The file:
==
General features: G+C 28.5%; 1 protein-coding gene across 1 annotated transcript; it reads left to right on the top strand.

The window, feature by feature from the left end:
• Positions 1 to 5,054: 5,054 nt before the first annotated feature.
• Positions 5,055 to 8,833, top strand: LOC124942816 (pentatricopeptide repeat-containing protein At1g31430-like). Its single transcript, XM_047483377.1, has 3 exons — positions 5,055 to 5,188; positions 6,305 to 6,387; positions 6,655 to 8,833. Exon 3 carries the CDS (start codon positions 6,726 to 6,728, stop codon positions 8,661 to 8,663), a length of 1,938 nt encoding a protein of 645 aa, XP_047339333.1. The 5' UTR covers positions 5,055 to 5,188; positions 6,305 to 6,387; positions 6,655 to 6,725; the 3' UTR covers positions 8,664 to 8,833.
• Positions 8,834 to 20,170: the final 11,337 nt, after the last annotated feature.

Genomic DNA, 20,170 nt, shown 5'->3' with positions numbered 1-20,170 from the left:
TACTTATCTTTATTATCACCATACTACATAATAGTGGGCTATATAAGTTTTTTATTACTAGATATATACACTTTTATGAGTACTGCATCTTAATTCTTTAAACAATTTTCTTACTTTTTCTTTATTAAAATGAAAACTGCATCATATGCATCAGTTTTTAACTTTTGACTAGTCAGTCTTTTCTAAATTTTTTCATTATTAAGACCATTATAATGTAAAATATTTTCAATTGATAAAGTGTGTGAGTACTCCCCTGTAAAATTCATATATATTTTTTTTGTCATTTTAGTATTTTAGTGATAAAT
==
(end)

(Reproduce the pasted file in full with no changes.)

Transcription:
General features: G+C 28.5%; 1 protein-coding gene across 1 annotated transcript; it reads left to right on the top strand.

The window, feature by feature from the left end:
• Positions 1 to 5,054: 5,054 nt before the first annotated feature.
• Positions 5,055 to 8,833, top strand: LOC124942816 (pentatricopeptide repeat-containing protein At1g31430-like). Its single transcript, XM_047483377.1, has 3 exons — positions 5,055 to 5,188; positions 6,305 to 6,387; positions 6,655 to 8,833. Exon 3 carries the CDS (start codon positions 6,726 to 6,728, stop codon positions 8,661 to 8,663), a length of 1,938 nt encoding a protein of 645 aa, XP_047339333.1. The 5' UTR covers positions 5,055 to 5,188; positions 6,305 to 6,387; positions 6,655 to 6,725; the 3' UTR covers positions 8,664 to 8,833.
• Positions 8,834 to 20,170: the final 11,337 nt, after the last annotated feature.

Genomic DNA, 20,170 nt, shown 5'->3' with positions numbered 1-20,170 from the left:
TACTTATCTTTATTATCACCATACTACATAATAGTGGGCTATATAAGTTTTTTATTACTAGATATATACACTTTTATGAGTACTGCATCTTAATTCTTTAAACAATTTTCTTACTTTTTCTTTATTAAAATGAAAACTGCATCATATGCATCAGTTTTTAACTTTTGACTAGTCAGTCTTTTCTAAATTTTTTCATTATTAAGACCATTATAATGTAAAATATTTTCAATTGATAAAGTGTGTGAGTACTCCCCTGTAAAATTCATATATATTTTTTTTGTCATTTTAGTATTTTAGTGATAAAT